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Proposed border fee 'not going to happen,' says congressman

OTTAWA -- A U.S. congressman said Canadians should not be overly concerned about a proposed border crossing fee, saying it just isn't going to happen.

OTTAWA -- A U.S. congressman said Canadians should not be overly concerned about a proposed border crossing fee, saying it just isn't going to happen.

Democratic representative Brian Higgins, who is from the border city of Buffalo, N.Y., told CTV's Question Period on Sunday that he has a lot of allies in the U.S. Congress who will stop any legislation that includes a fee.

Higgins, who is a member of the Homeland security committee, has been a vocal critic of a proposed feasibility study on a border fee since it was spotted last week buried deep in the department's 2014 budget.

New York Senator Charles Schumer, a Democrat, has also spoken out in opposition.

The Canadian government said it would lobby against such a fee.


But Higgins said there is sufficient political opposition to stop any such fee in its tracks.

"I'm telling you, it's not going to happen," Higgins said. "The early indications are that both Democrats and Republicans oppose it, and any new fee would have to get by both the House of Representatives, of which I am a member, and also the United States Senate, which Senator Schumer is a member. I'm going to fight this very very aggressively and I have a lot of allies."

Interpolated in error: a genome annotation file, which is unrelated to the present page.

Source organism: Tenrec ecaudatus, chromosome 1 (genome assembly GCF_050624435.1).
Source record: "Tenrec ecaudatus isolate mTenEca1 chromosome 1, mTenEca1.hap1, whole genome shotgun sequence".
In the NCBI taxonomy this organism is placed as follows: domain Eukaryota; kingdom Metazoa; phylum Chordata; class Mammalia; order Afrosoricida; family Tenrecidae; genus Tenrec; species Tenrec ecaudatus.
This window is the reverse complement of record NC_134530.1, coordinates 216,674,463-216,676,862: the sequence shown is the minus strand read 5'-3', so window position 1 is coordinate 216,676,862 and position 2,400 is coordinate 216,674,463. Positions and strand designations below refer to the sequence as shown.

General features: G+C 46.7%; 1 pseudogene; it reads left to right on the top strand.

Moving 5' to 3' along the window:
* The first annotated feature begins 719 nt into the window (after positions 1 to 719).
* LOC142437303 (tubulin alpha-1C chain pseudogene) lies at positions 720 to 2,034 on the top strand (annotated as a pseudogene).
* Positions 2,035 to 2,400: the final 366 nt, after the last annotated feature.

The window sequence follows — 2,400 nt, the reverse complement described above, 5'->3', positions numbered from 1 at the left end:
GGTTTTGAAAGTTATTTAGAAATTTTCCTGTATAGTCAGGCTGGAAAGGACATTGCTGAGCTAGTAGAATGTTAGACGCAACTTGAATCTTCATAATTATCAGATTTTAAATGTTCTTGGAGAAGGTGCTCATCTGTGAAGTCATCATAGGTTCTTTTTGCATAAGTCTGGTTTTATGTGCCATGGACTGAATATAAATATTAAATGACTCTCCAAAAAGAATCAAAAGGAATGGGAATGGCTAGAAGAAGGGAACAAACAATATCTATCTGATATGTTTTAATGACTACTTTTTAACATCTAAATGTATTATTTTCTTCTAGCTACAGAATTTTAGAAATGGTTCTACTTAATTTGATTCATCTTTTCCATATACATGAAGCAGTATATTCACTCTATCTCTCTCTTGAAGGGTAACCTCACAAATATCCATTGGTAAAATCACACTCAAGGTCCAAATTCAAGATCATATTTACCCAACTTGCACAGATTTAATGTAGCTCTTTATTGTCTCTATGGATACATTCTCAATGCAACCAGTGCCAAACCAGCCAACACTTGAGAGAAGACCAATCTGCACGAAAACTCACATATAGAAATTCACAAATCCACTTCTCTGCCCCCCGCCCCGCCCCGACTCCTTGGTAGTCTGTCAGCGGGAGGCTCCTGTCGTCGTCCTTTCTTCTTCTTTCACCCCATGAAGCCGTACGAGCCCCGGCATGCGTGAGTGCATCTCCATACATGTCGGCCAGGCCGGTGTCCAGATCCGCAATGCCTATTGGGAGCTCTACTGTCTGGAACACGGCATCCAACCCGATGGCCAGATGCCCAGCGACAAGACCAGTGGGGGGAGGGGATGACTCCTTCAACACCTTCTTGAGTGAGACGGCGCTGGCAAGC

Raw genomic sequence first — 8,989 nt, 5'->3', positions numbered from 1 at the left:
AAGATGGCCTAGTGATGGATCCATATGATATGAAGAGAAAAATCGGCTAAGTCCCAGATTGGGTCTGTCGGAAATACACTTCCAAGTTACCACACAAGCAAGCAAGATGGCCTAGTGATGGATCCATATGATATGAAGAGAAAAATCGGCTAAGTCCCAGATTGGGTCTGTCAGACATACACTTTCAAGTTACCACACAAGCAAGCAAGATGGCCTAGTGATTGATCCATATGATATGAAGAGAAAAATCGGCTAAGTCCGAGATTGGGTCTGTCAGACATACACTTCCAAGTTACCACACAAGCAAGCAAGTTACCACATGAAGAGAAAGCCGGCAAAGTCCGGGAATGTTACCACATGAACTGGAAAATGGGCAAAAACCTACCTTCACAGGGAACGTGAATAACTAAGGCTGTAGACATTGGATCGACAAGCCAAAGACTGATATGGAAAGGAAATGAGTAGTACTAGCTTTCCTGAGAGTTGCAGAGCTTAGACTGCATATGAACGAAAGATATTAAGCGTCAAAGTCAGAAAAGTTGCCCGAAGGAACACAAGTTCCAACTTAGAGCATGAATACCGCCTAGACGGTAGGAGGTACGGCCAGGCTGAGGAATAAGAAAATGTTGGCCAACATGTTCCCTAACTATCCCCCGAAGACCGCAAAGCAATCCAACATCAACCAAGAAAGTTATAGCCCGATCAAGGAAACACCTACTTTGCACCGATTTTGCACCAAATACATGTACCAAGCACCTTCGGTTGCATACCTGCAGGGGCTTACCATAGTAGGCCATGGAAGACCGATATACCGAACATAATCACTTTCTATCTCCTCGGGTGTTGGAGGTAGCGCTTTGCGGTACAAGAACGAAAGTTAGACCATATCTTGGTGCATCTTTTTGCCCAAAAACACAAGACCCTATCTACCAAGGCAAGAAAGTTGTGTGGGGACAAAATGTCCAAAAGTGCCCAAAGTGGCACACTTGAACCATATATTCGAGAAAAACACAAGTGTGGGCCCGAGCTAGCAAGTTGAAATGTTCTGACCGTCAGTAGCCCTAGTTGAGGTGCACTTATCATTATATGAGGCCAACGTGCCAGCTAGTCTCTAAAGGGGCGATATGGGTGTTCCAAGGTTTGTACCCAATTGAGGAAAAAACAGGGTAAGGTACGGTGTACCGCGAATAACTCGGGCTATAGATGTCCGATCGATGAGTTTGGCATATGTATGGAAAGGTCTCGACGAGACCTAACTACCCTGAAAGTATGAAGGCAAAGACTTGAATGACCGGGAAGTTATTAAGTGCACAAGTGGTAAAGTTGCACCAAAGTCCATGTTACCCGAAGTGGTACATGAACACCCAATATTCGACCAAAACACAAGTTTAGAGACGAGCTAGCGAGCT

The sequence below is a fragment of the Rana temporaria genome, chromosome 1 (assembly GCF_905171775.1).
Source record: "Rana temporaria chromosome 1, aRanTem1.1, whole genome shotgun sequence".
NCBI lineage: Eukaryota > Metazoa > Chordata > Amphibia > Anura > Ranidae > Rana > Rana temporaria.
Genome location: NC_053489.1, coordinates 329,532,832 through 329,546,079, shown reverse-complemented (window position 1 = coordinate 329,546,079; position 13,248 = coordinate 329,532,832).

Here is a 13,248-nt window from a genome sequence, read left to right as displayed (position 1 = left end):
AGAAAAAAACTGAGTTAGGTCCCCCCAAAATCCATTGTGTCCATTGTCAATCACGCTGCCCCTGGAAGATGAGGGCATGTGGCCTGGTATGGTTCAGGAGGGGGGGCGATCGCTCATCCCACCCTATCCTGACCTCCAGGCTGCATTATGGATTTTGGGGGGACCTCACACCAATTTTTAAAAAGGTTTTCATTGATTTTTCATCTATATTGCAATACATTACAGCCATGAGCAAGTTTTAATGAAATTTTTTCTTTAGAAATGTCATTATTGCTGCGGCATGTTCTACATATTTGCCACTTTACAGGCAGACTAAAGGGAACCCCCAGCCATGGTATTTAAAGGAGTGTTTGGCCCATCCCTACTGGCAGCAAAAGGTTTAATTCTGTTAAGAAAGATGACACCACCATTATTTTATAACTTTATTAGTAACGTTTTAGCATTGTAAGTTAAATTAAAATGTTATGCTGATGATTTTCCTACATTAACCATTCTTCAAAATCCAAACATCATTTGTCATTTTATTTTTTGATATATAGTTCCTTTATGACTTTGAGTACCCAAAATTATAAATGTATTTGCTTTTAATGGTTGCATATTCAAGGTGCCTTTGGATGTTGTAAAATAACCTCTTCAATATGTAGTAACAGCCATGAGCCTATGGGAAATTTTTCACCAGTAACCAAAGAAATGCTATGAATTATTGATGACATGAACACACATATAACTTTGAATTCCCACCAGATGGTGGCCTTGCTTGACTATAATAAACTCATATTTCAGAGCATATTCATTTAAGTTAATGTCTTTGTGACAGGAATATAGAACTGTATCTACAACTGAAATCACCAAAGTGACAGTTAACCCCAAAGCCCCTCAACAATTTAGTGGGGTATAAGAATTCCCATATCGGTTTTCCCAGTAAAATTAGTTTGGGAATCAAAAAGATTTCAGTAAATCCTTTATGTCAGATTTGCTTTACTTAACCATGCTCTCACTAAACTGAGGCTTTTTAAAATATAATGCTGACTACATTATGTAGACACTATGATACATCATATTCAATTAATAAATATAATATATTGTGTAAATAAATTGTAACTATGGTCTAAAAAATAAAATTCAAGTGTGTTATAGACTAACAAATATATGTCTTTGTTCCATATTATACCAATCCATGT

In testimony two weeks ago, Homeland Security head Janet Napolitano noted that fees that support processing more than 350 million travellers a year have not been adjusted, in many cases, for more than a decade. It was unclear in the proposed budget item how the fee would be collected or what it would cost.

But Higgins said any additional impediment to Canadians travelling to the United States is a false economy.

In his home town, the damage would be considerable.

He said neither the Sabres NHL franchise nor the NFL Bills would exist in Buffalo, considered a small market by American standards, if not for the fan base in southern Ontario, many of whom cross the border to buy tickets for home games.

As well, "25 to 30 per cent of our retail economy is the Canadian shopper, so we're looking to expand cross-border movement, not stifle it," he said.

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